A skill allied to that of openwork carving can be seen on the fine raft group (lot 1035). One interesting feature of this carving is how profligate the lapidary has been with jade stone, cutting away a good deal of the material in order to produce a long raft with well-spaced occupants - from the attendant paddling the raft at the prow to the immortal Magu in the stern of the raft accompanied by a crane beneath a pine branch. The openwork used to create the pine branch is especially effective.
Models of animals, both real and mythological, have been much favoured by Chinese jade collectors for centuries. The current collection includes a number of excellent examples. The most naturalistic of these is a well-carved recumbent buffalo with its legs tucked beneath its body (lot 1009). Jade buffaloes of this type have traditionally been greatly prized in China, where the buffalo is associated with strength, prosperity and tranquillity. The ox or buffalo is one of the twelve horary animals representing one of the twelve branches of the Chinese calendrical system. Buffaloes are also associated with farming and the production of food. One of the favourite images of the rural idyll depicted by Chinese painters such as Li Tang (c. AD 1050-after 1130) showed a small boy either riding or leading a water buffalo. Li Tang's Herd Boy with Water Buffalo and Calf, Song dynasty 11th-12th century, in the National Palace Museum, Taipei, for example, is illustrated by Ann Barrott Wicks (ed.) in Children in Chinese Art, University of Hawaii Press, Honolulu, 2002, p. 54, fig. 2.6. The poetic view of the buffalo had resonance for Chan Buddhists and Daoists alike, suggesting retreat into a tranquil rural life away from the cities and the responsibilities of public office.
In addition to real animals, such as the water buffalo, a number of auspicious mythological animals have also provided inspiration for the jade lapidaries. Two particularly attractive examples in the current sale are a qilin (lot 1030) and a bixie (lot 1010). The qilin is well-carved with finely detailed scales, and is depicted with its head turned back and vapour coming out of its mouth. The vapour supports a jade book, which hovers just above the animal's haunches. This is a popular stance in which to portray a qilin, since just before Confucius was born his mother is believed to have seen a qilin spitting out a jade book. Thus the image of 'a qilin spitting out a jade book' (lintu yushu) provides a wish 'May you give birth to an illustrious son'. A jade qilin such as the one in the collection would have been given to the newborn son of a wealthy family to represent the wish that he may grow to be an illustrious scholar. The other mythological animal is a bixie which provides the form of a waterpot in this collection. The details of its forelegs and haunches are carved in somewhat archaistic style, and the details of its leonine head are also finely carved. The name of this creature literally means 'avoid evil', and so it is seen as an exorcising presence with the power to protect from evil.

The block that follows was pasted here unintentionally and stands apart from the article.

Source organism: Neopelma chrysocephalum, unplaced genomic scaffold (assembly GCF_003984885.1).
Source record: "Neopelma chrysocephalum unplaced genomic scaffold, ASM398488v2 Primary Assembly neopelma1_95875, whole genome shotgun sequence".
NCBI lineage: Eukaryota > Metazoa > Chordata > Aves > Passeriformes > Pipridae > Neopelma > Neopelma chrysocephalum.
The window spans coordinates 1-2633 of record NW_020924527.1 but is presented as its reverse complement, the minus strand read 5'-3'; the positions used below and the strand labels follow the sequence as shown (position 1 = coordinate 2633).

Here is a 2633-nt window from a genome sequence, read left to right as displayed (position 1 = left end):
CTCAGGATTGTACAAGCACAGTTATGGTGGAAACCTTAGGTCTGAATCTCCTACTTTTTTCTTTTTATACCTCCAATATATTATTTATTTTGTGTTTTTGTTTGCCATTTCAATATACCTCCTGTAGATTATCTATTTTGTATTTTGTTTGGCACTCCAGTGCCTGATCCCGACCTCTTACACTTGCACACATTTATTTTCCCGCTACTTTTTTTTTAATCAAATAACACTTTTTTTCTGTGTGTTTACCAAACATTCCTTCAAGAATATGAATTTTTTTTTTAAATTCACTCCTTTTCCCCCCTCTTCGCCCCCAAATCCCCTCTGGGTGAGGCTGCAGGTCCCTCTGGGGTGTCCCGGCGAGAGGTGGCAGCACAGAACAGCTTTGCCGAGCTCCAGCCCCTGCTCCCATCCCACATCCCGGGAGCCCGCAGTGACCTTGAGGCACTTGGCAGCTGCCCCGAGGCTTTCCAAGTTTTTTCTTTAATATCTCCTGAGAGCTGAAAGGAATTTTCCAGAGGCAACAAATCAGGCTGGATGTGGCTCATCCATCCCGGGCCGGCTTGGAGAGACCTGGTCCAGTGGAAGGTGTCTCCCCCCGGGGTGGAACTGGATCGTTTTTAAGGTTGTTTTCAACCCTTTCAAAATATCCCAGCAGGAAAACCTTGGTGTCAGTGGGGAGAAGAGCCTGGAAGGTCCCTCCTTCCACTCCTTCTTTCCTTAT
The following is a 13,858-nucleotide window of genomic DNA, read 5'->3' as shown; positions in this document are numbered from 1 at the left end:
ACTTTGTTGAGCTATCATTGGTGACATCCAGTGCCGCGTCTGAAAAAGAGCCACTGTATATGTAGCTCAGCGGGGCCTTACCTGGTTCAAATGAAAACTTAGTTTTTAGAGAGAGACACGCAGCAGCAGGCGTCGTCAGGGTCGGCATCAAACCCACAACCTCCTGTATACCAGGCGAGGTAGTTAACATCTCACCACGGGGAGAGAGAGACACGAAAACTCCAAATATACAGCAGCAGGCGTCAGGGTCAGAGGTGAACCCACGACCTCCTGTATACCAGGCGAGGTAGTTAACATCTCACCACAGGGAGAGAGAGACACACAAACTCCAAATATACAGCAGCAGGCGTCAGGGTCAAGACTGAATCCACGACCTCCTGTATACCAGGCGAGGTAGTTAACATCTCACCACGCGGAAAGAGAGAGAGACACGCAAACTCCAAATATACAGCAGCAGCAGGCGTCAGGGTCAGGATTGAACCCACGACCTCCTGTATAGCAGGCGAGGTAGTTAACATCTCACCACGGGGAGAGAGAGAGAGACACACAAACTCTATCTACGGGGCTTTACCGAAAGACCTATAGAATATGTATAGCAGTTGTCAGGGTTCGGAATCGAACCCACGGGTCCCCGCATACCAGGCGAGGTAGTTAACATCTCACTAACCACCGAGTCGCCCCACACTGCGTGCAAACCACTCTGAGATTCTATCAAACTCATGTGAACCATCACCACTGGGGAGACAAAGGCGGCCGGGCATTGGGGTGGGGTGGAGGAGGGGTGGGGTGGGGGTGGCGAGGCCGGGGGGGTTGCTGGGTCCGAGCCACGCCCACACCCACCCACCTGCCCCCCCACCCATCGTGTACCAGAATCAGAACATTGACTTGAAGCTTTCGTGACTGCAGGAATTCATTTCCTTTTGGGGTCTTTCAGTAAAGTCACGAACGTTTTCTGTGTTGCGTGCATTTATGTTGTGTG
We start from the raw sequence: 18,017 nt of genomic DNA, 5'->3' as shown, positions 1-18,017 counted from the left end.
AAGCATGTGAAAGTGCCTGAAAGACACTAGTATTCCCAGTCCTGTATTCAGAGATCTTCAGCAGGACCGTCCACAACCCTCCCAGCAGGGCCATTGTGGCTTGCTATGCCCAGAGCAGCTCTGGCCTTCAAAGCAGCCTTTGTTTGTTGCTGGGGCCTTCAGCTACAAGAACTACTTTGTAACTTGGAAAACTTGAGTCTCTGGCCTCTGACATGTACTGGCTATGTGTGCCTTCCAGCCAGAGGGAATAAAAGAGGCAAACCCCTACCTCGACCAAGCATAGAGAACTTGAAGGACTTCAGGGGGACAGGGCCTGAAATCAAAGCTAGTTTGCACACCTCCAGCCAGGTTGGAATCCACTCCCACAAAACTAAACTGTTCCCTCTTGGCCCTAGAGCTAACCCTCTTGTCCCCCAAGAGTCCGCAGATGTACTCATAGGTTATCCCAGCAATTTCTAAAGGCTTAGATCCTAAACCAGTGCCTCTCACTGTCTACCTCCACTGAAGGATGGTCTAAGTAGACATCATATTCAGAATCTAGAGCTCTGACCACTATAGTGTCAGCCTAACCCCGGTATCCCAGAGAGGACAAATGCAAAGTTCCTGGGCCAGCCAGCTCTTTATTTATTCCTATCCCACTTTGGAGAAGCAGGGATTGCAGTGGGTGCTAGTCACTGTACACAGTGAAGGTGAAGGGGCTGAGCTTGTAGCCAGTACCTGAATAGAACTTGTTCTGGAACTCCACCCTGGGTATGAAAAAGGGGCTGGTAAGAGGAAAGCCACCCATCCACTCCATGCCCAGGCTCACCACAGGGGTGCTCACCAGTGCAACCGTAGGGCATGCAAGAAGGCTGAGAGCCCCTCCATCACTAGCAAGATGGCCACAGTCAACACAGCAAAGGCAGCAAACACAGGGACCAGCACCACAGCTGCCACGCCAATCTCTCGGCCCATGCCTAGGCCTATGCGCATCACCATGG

A real animal portrayed for its auspicious symbolism is the bat, which is a great favourite in the Chinese decorative arts - from painting on porcelain to carving in jade. A rare white jade vase in archaistic form, which is included in the current sale, is decorated with bats depicted with unusual realism (lot 1027). There is a bat, apparently suspended from the shoulder of the vessel, at each of the canted corners. The bats face outwards with their wings semi-extended producing an almost shield-like outline. Bats are symbolic of happiness or blessings, since the word for bat in Chinese is a homophone for these. On either side of the neck of the vase is a shou (longevity) character in low relief. Thus the decoration on the vase provides wishes for both happiness and longevity. Chinese characters are combined with another creature to convey good wishes on a fine circular jade box in the current sale (lot 1004). This box was probably made for a wedding since the Chinese character on the top is shuangxi or 'double happiness', which is particularly appropriate for a wedding. The character is accompanied by four butterflies. Butterflies provide very auspicious meanings, and they are special symbols of joy. In addition, the Chinese words for butterfly - hudie - can provide two different rebuses. In some Chinese dialects the word hu is pronounced fu, and is thus a homophone for 'blessings'. The word die is a pun for the verb meaning 'to accumulate' or 'to pile up'. In the case of this box the motif would symbolise an accumulation of happiness. It may also be significant that there are two pairs of butterflies on the box, since a pair of butterflies can symbolise a 'joyful encounter'.